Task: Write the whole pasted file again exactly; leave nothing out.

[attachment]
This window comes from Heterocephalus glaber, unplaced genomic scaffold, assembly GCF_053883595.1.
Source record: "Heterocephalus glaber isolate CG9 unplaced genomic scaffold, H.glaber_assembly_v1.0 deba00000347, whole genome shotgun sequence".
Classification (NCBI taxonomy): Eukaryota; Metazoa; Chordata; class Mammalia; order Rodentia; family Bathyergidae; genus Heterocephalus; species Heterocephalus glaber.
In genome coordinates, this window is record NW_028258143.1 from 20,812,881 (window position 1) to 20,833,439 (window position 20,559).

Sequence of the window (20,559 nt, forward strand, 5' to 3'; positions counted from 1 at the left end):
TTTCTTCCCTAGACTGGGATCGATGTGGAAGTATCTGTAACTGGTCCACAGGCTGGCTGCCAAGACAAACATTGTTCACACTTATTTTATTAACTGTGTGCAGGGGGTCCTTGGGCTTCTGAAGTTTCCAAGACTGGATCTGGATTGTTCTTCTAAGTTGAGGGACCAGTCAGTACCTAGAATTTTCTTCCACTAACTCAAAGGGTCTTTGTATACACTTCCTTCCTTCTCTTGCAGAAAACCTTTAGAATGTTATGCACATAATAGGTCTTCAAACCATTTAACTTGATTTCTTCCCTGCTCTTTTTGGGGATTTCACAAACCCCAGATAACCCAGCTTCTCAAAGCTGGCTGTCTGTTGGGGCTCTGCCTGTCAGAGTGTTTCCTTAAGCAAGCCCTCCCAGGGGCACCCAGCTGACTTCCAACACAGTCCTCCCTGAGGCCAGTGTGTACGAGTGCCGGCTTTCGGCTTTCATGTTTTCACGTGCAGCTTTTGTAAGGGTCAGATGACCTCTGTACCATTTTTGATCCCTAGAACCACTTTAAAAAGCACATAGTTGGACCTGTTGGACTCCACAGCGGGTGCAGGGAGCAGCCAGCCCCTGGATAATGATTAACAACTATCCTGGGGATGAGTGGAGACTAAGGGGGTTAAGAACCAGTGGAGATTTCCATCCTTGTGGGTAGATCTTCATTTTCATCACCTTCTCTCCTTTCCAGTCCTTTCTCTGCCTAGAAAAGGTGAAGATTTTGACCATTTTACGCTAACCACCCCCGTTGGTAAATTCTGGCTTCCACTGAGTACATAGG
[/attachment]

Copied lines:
This window comes from Heterocephalus glaber, unplaced genomic scaffold, assembly GCF_053883595.1.
Source record: "Heterocephalus glaber isolate CG9 unplaced genomic scaffold, H.glaber_assembly_v1.0 deba00000347, whole genome shotgun sequence".
Classification (NCBI taxonomy): Eukaryota; Metazoa; Chordata; class Mammalia; order Rodentia; family Bathyergidae; genus Heterocephalus; species Heterocephalus glaber.
In genome coordinates, this window is record NW_028258143.1 from 20,812,881 (window position 1) to 20,833,439 (window position 20,559).

Sequence of the window (20,559 nt, forward strand, 5' to 3'; positions counted from 1 at the left end):
TTTCTTCCCTAGACTGGGATCGATGTGGAAGTATCTGTAACTGGTCCACAGGCTGGCTGCCAAGACAAACATTGTTCACACTTATTTTATTAACTGTGTGCAGGGGGTCCTTGGGCTTCTGAAGTTTCCAAGACTGGATCTGGATTGTTCTTCTAAGTTGAGGGACCAGTCAGTACCTAGAATTTTCTTCCACTAACTCAAAGGGTCTTTGTATACACTTCCTTCCTTCTCTTGCAGAAAACCTTTAGAATGTTATGCACATAATAGGTCTTCAAACCATTTAACTTGATTTCTTCCCTGCTCTTTTTGGGGATTTCACAAACCCCAGATAACCCAGCTTCTCAAAGCTGGCTGTCTGTTGGGGCTCTGCCTGTCAGAGTGTTTCCTTAAGCAAGCCCTCCCAGGGGCACCCAGCTGACTTCCAACACAGTCCTCCCTGAGGCCAGTGTGTACGAGTGCCGGCTTTCGGCTTTCATGTTTTCACGTGCAGCTTTTGTAAGGGTCAGATGACCTCTGTACCATTTTTGATCCCTAGAACCACTTTAAAAAGCACATAGTTGGACCTGTTGGACTCCACAGCGGGTGCAGGGAGCAGCCAGCCCCTGGATAATGATTAACAACTATCCTGGGGATGAGTGGAGACTAAGGGGGTTAAGAACCAGTGGAGATTTCCATCCTTGTGGGTAGATCTTCATTTTCATCACCTTCTCTCCTTTCCAGTCCTTTCTCTGCCTAGAAAAGGTGAAGATTTTGACCATTTTACGCTAACCACCCCCGTTGGTAAATTCTGGCTTCCACTGAGTACATAGG